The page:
AUGUST 8, 2017, ARABIAN GULF (NNS) – For many Sailors and Marines, the military is great for on-the-job training. They work around the clock throughout the ship in different technical fields from welding to photography.
With the United Service Military Apprenticeship Program (USMAP), service members can attain tangible proof to show their next employer how much experience they gained working in their various fields aboard the ship.
USMAP offers apprenticeships for most rated Sailors. The program works with the Department of Labor (DOL) to provide nationally recognized apprenticeship programs which result in journeyman-level certificates of completion for members of the sea services. During their apprenticeship, service members document hours performing the duties associated with their job in the military.
The aircraft carrier USS Nimitz (CVN 68) has 813 Sailors aboard with completed apprenticeships and 720 who are currently working on their certifications.
“The DOL offers programs like this in the civilian sector as well, only you have to pay for it,” said Chief Navy Counselor Desiree Rivers, from Everett, Wash. “USMAP, however, does not cost a Sailor anything. It is completely free.”
The apprenticeships available coincide with the work service members are already doing on a day to day basis. Each certificate has a certain amount of hours required for completion and once the hours required are completed and the certificate is received, it gives Sailors a leg up in the Navy and against their civilian counterparts.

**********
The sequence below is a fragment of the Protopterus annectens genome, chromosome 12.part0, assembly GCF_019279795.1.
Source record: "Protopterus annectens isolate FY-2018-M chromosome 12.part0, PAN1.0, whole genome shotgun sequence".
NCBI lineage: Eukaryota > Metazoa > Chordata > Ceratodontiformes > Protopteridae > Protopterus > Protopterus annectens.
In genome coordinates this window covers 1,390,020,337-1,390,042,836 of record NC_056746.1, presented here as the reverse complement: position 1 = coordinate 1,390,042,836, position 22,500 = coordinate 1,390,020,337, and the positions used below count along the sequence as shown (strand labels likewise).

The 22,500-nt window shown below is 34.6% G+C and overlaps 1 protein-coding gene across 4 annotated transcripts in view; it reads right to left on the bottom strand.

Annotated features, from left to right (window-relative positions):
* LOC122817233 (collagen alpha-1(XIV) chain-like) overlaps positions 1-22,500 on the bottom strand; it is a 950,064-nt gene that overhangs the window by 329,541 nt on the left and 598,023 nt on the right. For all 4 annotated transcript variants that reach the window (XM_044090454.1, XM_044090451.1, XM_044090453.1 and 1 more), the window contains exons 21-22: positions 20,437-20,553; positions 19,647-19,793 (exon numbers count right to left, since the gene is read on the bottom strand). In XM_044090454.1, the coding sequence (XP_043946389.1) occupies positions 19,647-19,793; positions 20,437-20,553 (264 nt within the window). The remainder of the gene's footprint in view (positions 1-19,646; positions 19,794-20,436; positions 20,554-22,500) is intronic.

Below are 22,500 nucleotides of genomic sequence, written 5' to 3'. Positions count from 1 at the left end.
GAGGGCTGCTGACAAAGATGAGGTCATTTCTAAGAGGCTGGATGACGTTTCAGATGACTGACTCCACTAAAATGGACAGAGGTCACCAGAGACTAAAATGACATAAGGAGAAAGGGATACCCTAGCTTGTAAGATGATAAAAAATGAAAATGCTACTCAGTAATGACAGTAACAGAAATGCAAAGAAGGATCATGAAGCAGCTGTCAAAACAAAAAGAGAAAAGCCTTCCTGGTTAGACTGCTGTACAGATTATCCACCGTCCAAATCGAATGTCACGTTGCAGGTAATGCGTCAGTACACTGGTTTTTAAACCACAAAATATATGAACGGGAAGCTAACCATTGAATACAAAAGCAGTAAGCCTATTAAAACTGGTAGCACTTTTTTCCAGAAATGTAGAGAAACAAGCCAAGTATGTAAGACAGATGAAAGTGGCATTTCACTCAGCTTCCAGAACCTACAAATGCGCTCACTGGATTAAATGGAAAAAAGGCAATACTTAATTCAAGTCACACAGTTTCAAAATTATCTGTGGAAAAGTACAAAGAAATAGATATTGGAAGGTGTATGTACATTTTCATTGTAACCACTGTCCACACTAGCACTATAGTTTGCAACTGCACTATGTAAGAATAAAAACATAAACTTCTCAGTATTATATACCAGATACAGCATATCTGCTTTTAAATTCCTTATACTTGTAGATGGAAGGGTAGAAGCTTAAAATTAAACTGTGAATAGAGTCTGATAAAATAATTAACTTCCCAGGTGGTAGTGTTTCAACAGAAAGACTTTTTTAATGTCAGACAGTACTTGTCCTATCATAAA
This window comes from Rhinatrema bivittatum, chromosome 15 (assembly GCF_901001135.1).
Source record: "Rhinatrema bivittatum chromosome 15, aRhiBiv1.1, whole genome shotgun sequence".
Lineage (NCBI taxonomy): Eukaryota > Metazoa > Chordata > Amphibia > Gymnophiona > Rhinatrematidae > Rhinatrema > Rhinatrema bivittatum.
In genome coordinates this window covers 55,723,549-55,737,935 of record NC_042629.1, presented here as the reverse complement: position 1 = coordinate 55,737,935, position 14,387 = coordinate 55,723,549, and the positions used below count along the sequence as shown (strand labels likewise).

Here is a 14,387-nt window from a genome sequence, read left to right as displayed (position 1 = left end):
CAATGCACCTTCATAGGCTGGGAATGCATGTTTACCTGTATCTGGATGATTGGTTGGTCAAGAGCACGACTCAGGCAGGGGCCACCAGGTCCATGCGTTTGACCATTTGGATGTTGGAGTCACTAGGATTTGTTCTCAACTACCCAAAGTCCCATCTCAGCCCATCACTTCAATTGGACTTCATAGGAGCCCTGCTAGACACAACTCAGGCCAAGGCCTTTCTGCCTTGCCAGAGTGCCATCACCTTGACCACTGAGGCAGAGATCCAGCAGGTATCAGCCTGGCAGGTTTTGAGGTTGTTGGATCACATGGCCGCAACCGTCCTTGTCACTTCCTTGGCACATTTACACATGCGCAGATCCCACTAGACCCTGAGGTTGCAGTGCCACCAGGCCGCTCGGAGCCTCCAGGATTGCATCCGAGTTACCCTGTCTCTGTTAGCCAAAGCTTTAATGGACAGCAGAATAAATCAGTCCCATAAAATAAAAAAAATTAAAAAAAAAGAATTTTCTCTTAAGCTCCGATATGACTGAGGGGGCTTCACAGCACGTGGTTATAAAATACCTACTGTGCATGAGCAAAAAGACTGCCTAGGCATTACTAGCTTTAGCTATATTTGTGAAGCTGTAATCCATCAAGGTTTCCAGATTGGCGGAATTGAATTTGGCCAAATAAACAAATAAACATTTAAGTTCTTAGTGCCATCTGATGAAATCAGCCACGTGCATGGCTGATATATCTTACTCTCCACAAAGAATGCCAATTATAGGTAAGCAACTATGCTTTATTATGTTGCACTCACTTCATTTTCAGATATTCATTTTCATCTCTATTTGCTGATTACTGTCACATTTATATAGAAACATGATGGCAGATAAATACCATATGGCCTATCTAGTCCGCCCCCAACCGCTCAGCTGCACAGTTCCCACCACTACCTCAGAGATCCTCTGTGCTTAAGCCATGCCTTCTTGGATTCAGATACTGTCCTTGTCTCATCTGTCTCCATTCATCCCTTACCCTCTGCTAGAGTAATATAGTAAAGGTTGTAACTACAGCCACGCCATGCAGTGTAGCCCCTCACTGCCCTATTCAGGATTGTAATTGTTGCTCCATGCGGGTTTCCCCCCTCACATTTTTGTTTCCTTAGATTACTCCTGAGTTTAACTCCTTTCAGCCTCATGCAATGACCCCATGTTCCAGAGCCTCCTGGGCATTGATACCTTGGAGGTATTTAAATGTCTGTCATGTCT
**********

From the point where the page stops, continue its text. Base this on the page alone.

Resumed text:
“Inside the Navy, it shows your chain of command that you can start something and finish it on your own time without supervision,” said Rivers. “When you separate from the military and you’re writing your resume for a new job, your resume is going to have that certification on it, so the benefits of the program are twofold.”
Machinery Repairman 1st Class Carmen Vescio, from Fulton, N.Y., received his USMAP certificate in 2012.
“In the Navy, if you do it step-by-step it will give you the tools to be great at your job by helping you with your in-rate knowledge; helping you with your advancement exam, while also furthering your career,” said Vescio.
Vescio was advanced to first class petty officer within five years of being in the Navy, and said that it was because of everything he learned while also working on his apprenticeship.
“For people like myself, this program is huge,” said Vescio. “We get to get out of the Navy and jump right into a leadership position as a civilian instead of being the guy fetching the tools and having to learn how to use the machines.”
Vescio received his certificate after logging 9000 hours on the Inside Machinist apprenticeship. The Inside Machinist certificate relates directly to machinery work and repair.
“I would have to work for years as a civilian to get my journeyman,” said Vescio. “My time in the military counts as progress with my career on the outside as well. Why would you not use this program to your advantage?”
By completing an apprenticeship program through USMAP, service members can save time and money by not having to complete them in the civilian sector.
Working 40 hours a week allows someone to complete about 2,000 hours in one year. For service members underway or on deployment they are able to log even more than that, meaning an apprenticeship is attainable in a shorter span of time.
With Nimitz being on deployment, the time spent while a Sailor waits to enroll is just time that they can’t claim for their apprenticeship. There is no downside to the program since it is time already spent working.
A Sailor can enroll in an apprenticeship by visiting https://www.usmap.netc.navy.mil and following the procedures on the website.
Nimitz is deployed in the U.S. 5th Fleet area of operations in support of Operation Inherent Resolve. While in this region, the ship and strike group are conducting maritime security operations to reassure allies and partners, preserve freedom of navigation, and maintain the free flow of commerce.
By Mass Communication Specialist 3rd Class Weston A. Mohr, USS Nimitz (CVN 68) Public Affairs